eleven, thirteen, sixteen: george smiley

by John le Carré (1961-1963)

 George Smiley was a British agent during the war. When a man he had interviewed for the agency is found murdered and the agency doesn’t do anything about it, he decides to leave. Before he leaves, he is determined to solve the case. The case is a tricky one and involves German agents on British solved, and one of them manages to run off to Germany.

After leaving the agency, he is asked to look into a murder at a religious private school. The wife of one of the professors was found murdered after she had written to a Christian newspaper’s advisory column about fearing for her life. The victim believes that her husband will kill her, but he has an alibi for the time of the murder.

A spy should always be out in the cold, because that means that no one takes notice of him.  When the circle of Leamas’ agents is killed one by one in East Germany, all signs lead to the leader of the East Germany’s secret agency. As it turns out, he is the one who ran the operation in Britain a few years earlier. Leamas decides to infiltrate the East German agency, but first he must make himself interesting enough for them to recruit him.

I have spent the previous month reading about George Smiley, one of the most famous character in crime and mystery novels. Even after three books, it is hard to paint a picture of George, except that he is peculiar looking and his wife left him. He is definitely a character that manages to go unnoticed. And in the Spy Who Came in from the Cold he is only mentioned, and it is hard to understand which role he played in the infiltration of the East German agency.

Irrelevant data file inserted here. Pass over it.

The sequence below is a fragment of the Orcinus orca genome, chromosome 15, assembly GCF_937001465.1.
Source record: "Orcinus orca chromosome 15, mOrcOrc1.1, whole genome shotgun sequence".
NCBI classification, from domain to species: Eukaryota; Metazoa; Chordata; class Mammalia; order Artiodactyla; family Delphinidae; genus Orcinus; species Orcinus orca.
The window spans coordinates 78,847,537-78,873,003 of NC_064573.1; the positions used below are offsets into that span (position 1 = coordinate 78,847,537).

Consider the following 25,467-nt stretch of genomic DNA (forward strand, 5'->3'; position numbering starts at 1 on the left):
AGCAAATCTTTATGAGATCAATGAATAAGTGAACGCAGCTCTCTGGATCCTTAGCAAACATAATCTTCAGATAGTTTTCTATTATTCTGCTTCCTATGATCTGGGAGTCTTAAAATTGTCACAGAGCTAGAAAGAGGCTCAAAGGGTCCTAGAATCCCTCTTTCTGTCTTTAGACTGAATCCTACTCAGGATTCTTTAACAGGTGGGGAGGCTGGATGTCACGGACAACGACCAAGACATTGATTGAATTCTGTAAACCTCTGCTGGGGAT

I have yet to discover why John le Carré is such a popular writer. I found the first book incredibly hard to read because of the language. I wanted to find my red pen and rewrite a lot of the sentences. The plot didn’t make the reading easier and in all three books it seems like too much is left out for us readers who haven’t spent time working as a secret agent. Luckily the language improved in the second book and I hardly had no complaints when I came to the third book, and I guess it will continue to improve in the rest of his work.

The Spy Who Came in from the Cold must have been a great read when it was published in the height of the Cold War drama. It gives a good picture of the Cold War, and I really liked the British Communist Elizabeth Gold and how brainwashed the East German Communists were. I’m fortunate because I have just taught the kids about the Cold War and especially Berlin, so I had no problems with the setting and background. If you are interested in reading this, you should at least read about the Cold War on Wikipedia at some point so you understand the background of the book.

What I really cannot fathom is that not only one, but three of the George Smiley novels have made it onto the 1001 books you must read before you die list (insert some rant about male experts and male readers and their thirst for action here). Surely there must be better books to put on the list. Because I need to read books in a chronological order, I must endure all the George Smiley books in order to cross off Tinker Tailor Soldier Spy and Smiley’s People. Let’s hope that Smiley grows on me.

The Spy Who Came in from the Cold was March’s read in Line’s 1001 books reading circle